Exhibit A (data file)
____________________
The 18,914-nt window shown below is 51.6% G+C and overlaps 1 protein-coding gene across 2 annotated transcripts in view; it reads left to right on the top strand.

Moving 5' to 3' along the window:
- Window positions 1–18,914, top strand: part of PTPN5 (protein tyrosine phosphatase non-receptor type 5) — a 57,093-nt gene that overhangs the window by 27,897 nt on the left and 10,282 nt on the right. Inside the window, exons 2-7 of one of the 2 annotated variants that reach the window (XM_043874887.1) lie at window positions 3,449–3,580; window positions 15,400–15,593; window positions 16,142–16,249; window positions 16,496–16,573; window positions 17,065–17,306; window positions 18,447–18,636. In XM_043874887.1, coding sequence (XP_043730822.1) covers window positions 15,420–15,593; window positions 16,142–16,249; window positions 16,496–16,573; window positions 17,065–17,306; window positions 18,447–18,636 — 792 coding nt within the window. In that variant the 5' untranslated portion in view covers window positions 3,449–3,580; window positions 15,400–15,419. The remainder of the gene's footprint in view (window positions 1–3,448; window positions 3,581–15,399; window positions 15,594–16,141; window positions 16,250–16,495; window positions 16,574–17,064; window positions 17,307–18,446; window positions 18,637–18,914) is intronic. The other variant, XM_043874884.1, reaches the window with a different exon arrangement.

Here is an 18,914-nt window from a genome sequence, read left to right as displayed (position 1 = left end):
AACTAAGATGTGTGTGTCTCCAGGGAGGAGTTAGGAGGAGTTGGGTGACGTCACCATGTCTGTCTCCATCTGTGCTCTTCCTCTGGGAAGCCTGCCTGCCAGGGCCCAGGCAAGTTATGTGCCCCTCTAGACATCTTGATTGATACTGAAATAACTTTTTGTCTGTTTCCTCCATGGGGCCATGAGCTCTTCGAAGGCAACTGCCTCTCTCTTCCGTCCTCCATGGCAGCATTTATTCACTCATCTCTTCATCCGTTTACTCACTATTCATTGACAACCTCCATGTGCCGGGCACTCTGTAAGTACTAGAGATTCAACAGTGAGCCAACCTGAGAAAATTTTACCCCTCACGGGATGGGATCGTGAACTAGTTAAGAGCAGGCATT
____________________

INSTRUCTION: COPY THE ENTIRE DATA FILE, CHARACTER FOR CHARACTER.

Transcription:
The 18,914-nt window shown below is 51.6% G+C and overlaps 1 protein-coding gene across 2 annotated transcripts in view; it reads left to right on the top strand.

Moving 5' to 3' along the window:
- Window positions 1–18,914, top strand: part of PTPN5 (protein tyrosine phosphatase non-receptor type 5) — a 57,093-nt gene that overhangs the window by 27,897 nt on the left and 10,282 nt on the right. Inside the window, exons 2-7 of one of the 2 annotated variants that reach the window (XM_043874887.1) lie at window positions 3,449–3,580; window positions 15,400–15,593; window positions 16,142–16,249; window positions 16,496–16,573; window positions 17,065–17,306; window positions 18,447–18,636. In XM_043874887.1, coding sequence (XP_043730822.1) covers window positions 15,420–15,593; window positions 16,142–16,249; window positions 16,496–16,573; window positions 17,065–17,306; window positions 18,447–18,636 — 792 coding nt within the window. In that variant the 5' untranslated portion in view covers window positions 3,449–3,580; window positions 15,400–15,419. The remainder of the gene's footprint in view (window positions 1–3,448; window positions 3,581–15,399; window positions 15,594–16,141; window positions 16,250–16,495; window positions 16,574–17,064; window positions 17,307–18,446; window positions 18,637–18,914) is intronic. The other variant, XM_043874884.1, reaches the window with a different exon arrangement.

Here is an 18,914-nt window from a genome sequence, read left to right as displayed (position 1 = left end):
AACTAAGATGTGTGTGTCTCCAGGGAGGAGTTAGGAGGAGTTGGGTGACGTCACCATGTCTGTCTCCATCTGTGCTCTTCCTCTGGGAAGCCTGCCTGCCAGGGCCCAGGCAAGTTATGTGCCCCTCTAGACATCTTGATTGATACTGAAATAACTTTTTGTCTGTTTCCTCCATGGGGCCATGAGCTCTTCGAAGGCAACTGCCTCTCTCTTCCGTCCTCCATGGCAGCATTTATTCACTCATCTCTTCATCCGTTTACTCACTATTCATTGACAACCTCCATGTGCCGGGCACTCTGTAAGTACTAGAGATTCAACAGTGAGCCAACCTGAGAAAATTTTACCCCTCACGGGATGGGATCGTGAACTAGTTAAGAGCAGGCATT